11. Paid services—like CustomerLobby or DemandForce, which contact your customers for you and help get some reviews posted.
  12. QR code on a postcard—hand or send your customers a little postcard that asks them to review you by scanning a QR code with their smartphones.  The QR code would just contain a link to your Google Places page, or a link to your InsiderPages listing, etc.  (Here’s a handy QR code generator.)
  13. QR code as a sticker or decal—the sticker or decal could go anywhere in your office or store, and customers could scan it with their smartphones to review you on the spot.
  14. Phone call—kinda old-fashioned, but effective with the right kind of customer.
  15. Reverse side of your business card—on one side of your classy engraved business card is your basic info, on the other site a QR code or link that goes to a review site of your choice.
  16. A “We’re a Favorite Place on Google” decal—which you could put near the “Exit” side of your door.
  17. A slip or insert included with your product.  The slip could simply be a piece of paper with a request, but ideally it would also include some instructions for people who may not know how to go about posting a review.
  18. Part of a little gift that you send customers.  Like a free pad of paper with your logo and phone number on it, plus a request to leave you a quick review.  Or a fridge magnet.  A pen might be a little too small.  The gift has to be something people will actually use, keep on their desk or kitchen table, and see every day.  The idea is it’s a subtle but persistent reminder.
  19. Encouraging reviews in the responses you write to reviews on your Google Places page.  Some fraction of the people visiting your Places page will be your current or past customers.  They’re likely to read the reviews on your page, as well as your responses (which you should be in the habit of writing!).  This is an opportunity to encourage others subtly to write reviews, too.  I emphasize subtly.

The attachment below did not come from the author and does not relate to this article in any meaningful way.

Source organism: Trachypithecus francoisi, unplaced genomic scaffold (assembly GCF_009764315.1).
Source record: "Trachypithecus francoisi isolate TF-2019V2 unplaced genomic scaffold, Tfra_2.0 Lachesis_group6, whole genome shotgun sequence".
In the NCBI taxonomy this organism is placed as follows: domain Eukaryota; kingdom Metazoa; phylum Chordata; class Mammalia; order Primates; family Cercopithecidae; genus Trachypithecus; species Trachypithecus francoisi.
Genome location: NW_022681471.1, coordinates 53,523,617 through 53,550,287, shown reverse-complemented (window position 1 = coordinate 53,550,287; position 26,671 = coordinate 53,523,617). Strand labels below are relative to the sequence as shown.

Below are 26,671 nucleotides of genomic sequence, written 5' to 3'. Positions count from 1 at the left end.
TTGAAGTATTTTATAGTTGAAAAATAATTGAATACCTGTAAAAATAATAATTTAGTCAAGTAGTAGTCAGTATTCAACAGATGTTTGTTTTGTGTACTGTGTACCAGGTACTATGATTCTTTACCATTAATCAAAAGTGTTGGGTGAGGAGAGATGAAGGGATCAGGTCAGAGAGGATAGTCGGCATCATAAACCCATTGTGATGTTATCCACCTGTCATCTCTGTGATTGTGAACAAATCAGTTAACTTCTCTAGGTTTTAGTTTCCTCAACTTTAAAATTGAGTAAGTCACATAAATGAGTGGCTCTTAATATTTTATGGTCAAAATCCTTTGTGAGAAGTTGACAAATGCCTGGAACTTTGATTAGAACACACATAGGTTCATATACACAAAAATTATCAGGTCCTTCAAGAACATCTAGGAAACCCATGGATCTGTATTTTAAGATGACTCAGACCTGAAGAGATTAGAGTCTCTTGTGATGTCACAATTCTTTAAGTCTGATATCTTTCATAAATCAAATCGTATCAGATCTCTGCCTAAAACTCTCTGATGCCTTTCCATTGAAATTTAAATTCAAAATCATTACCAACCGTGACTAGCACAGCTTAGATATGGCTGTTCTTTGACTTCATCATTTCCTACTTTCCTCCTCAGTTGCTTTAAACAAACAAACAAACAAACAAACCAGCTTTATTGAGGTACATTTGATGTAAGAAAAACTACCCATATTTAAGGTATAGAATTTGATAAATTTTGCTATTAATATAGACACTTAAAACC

20. Asking family members of customers who already reviewed you.  Let’s say you’re a jeweler and your latest customer just bought a really nice engagement ring for his fiancée.  The gent has one perspective to offer (“Great service, really helped me pick out the ring”) whereas the lady also has a unique perspective (“I love the ring!”).  Why not?  Even though it’s one transaction, they’re both customers.  The only caveat is this only works well when you’re dealing with close customers.
  21. Asking your reviewers to write through a variety of sites.  In other words, if you know for a fact a given customer wrote you a Yelp review, ask that person to write you an InsiderPages review, too.  There are no rules against it, and it’s plenty kosher.  In fact, the review sites themselves share reviews: I’ve seen CitySearch reviews show up on Bing, Judysbook, Kudzu, MerchantCircle, Switchboard, Yahoo, YellowBot, and YP.  Again, I suggest you only do this with really close, really loyal customers who don’t mind helping spread the good word.

These methods are NOT mutually exclusive, nor do you have to pick one or even just a few.  You can use as many of them as you’d like.  In fact, it’s best if you use a variety of them, so you get reviews on a variety of sites, and so you can determine over time what works best for you and your customers.

By the way, if some of your customers just don’t manage to give you reviews, but they’re kind enough to write you testimonials, put them on your site.  And mark up the testimonials with hReview microformat, so that you can get those groovy extra “review stars” showing up whenever your site shows up in Google’s search results.  Make every customer happy, then make every happy customer count.

What review-gathering method(s) have worked best for you so far?  Can you think of any I didn’t?  Go ahead…leave a comment!

Best Local Search Tools – 2012

It’s possible to get a business visible in Google Places and other local search engines without using any tools…but why would you want to?

Sure, you can drive a nail with a brick (or that poundcake your in-laws sent for Christmas), but it’s much more effective, quicker, and easier if you’ve got the right tool.

I’ve rounded up a list of the best tools that I, other local-searchers, and wise business owners use on a daily basis.  Others exist, but I consider these the cream of the crop.